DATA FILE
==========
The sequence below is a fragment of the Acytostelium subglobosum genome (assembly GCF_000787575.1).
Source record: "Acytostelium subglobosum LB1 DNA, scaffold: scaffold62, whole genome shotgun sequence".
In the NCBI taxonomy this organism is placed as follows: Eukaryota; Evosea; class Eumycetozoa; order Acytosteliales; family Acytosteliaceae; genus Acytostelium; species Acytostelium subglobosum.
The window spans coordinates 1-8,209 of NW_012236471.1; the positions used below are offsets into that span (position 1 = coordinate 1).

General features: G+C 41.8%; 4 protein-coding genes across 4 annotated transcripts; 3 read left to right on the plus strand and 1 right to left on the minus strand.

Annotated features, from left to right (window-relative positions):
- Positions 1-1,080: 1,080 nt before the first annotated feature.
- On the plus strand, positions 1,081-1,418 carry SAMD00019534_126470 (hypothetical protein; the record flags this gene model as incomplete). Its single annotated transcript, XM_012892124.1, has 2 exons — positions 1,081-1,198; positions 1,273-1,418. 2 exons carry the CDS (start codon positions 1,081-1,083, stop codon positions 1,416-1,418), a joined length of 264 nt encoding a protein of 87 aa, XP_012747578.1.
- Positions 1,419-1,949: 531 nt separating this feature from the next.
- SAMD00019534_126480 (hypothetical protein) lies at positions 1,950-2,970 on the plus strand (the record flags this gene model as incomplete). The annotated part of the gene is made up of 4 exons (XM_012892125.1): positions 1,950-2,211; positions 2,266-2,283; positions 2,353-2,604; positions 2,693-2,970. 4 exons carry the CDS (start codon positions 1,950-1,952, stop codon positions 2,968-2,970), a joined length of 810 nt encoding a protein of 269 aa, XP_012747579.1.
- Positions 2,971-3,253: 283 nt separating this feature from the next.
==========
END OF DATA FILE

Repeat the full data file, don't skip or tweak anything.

The sequence below is a fragment of the Acytostelium subglobosum genome (assembly GCF_000787575.1).
Source record: "Acytostelium subglobosum LB1 DNA, scaffold: scaffold62, whole genome shotgun sequence".
In the NCBI taxonomy this organism is placed as follows: Eukaryota; Evosea; class Eumycetozoa; order Acytosteliales; family Acytosteliaceae; genus Acytostelium; species Acytostelium subglobosum.
The window spans coordinates 1-8,209 of NW_012236471.1; the positions used below are offsets into that span (position 1 = coordinate 1).

General features: G+C 41.8%; 4 protein-coding genes across 4 annotated transcripts; 3 read left to right on the plus strand and 1 right to left on the minus strand.

Annotated features, from left to right (window-relative positions):
- Positions 1-1,080: 1,080 nt before the first annotated feature.
- On the plus strand, positions 1,081-1,418 carry SAMD00019534_126470 (hypothetical protein; the record flags this gene model as incomplete). Its single annotated transcript, XM_012892124.1, has 2 exons — positions 1,081-1,198; positions 1,273-1,418. 2 exons carry the CDS (start codon positions 1,081-1,083, stop codon positions 1,416-1,418), a joined length of 264 nt encoding a protein of 87 aa, XP_012747578.1.
- Positions 1,419-1,949: 531 nt separating this feature from the next.
- SAMD00019534_126480 (hypothetical protein) lies at positions 1,950-2,970 on the plus strand (the record flags this gene model as incomplete). The annotated part of the gene is made up of 4 exons (XM_012892125.1): positions 1,950-2,211; positions 2,266-2,283; positions 2,353-2,604; positions 2,693-2,970. 4 exons carry the CDS (start codon positions 1,950-1,952, stop codon positions 2,968-2,970), a joined length of 810 nt encoding a protein of 269 aa, XP_012747579.1.
- Positions 2,971-3,253: 283 nt separating this feature from the next.